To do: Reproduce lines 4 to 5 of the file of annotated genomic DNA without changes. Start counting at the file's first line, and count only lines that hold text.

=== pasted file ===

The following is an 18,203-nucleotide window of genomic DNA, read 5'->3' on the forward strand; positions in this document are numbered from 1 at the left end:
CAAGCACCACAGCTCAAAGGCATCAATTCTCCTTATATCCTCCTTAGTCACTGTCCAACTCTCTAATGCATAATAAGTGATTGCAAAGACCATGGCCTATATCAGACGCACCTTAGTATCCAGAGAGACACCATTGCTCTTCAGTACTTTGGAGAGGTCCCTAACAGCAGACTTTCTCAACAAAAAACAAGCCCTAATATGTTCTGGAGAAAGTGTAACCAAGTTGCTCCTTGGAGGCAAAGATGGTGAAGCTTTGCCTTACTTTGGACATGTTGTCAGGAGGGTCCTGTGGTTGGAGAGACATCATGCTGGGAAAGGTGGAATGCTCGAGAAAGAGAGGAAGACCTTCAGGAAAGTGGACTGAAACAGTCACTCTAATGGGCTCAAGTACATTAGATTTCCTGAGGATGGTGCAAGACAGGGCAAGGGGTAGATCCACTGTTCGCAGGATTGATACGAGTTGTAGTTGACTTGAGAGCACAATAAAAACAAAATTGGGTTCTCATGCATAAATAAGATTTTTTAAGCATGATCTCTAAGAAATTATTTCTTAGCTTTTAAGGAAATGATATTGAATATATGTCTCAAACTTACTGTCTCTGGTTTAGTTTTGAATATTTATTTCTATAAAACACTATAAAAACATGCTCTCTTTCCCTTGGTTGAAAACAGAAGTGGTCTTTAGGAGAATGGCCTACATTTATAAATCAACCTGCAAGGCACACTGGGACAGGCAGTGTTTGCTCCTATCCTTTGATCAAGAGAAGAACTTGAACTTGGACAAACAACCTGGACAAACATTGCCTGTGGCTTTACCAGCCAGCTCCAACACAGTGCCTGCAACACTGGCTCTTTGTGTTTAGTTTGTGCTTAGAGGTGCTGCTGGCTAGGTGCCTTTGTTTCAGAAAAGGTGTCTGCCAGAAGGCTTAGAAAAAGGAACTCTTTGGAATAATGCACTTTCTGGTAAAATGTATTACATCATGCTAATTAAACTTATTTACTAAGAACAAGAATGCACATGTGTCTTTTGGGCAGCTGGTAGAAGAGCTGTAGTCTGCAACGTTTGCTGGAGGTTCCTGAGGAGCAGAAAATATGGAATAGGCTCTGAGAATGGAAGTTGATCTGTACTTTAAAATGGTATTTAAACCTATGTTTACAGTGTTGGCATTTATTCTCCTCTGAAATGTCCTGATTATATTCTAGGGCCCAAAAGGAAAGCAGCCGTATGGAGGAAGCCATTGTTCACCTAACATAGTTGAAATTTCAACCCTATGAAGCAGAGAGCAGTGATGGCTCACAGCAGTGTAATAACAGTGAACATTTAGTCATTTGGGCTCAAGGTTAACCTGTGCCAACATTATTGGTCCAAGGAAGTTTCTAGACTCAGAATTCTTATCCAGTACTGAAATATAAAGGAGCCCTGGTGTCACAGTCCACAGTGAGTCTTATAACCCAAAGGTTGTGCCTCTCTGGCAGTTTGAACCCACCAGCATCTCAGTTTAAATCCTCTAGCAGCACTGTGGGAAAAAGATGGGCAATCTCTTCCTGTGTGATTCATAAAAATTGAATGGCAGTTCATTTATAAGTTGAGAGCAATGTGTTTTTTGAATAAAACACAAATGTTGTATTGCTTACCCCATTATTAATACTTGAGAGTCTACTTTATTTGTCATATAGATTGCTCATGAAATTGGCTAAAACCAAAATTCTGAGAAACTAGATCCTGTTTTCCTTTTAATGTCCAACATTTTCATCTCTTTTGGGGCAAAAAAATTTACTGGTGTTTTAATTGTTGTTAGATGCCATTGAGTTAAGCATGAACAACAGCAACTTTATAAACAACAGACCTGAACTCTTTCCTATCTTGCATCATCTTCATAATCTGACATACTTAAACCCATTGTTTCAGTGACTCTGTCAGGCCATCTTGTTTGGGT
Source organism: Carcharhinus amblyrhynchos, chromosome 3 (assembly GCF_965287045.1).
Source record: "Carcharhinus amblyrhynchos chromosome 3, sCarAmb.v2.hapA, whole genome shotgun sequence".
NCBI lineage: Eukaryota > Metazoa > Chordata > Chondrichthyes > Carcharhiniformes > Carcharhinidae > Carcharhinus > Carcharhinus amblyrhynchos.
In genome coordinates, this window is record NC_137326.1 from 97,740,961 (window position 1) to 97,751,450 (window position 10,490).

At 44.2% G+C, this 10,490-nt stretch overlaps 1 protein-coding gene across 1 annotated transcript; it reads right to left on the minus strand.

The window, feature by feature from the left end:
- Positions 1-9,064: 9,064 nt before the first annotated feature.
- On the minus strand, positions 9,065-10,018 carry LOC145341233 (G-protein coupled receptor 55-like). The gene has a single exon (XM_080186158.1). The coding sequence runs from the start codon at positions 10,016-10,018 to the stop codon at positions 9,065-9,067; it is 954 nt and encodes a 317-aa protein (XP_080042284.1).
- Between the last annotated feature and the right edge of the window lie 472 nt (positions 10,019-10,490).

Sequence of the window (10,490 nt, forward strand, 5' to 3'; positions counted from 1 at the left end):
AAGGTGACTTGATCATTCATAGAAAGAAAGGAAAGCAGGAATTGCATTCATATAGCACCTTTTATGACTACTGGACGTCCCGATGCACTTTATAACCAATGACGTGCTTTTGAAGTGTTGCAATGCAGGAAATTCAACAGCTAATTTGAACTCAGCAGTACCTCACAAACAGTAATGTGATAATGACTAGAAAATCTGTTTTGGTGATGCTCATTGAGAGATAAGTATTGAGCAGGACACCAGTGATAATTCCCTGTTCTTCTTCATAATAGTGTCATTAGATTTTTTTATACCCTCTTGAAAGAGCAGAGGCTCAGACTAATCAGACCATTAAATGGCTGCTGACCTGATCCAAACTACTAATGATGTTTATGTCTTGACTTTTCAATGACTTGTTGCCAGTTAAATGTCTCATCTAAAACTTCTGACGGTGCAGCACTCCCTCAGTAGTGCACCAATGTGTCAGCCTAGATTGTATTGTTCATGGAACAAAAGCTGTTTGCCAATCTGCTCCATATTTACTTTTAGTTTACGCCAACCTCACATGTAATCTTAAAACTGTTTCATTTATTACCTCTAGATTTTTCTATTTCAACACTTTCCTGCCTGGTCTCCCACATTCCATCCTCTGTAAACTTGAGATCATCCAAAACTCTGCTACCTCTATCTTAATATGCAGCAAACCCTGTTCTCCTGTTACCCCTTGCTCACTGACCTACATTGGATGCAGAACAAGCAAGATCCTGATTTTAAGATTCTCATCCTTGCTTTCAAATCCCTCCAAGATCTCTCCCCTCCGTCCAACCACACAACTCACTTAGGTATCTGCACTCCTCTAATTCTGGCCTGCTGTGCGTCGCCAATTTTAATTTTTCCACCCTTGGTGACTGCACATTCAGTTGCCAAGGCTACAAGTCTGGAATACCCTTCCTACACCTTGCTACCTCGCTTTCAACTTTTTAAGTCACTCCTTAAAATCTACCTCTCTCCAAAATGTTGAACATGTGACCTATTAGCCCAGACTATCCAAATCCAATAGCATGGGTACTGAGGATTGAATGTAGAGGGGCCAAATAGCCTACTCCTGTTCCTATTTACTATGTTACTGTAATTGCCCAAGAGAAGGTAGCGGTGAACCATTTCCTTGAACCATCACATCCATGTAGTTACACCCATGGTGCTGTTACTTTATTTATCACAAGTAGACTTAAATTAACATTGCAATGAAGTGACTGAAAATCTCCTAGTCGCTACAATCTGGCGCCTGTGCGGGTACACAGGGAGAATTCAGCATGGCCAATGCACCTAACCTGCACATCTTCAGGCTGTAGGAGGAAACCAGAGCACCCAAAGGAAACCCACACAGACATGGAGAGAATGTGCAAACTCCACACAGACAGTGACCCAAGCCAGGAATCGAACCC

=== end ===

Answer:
Source record: "Carcharhinus amblyrhynchos chromosome 3, sCarAmb.v2.hapA, whole genome shotgun sequence".
NCBI lineage: Eukaryota > Metazoa > Chordata > Chondrichthyes > Carcharhiniformes > Carcharhinidae > Carcharhinus > Carcharhinus amblyrhynchos.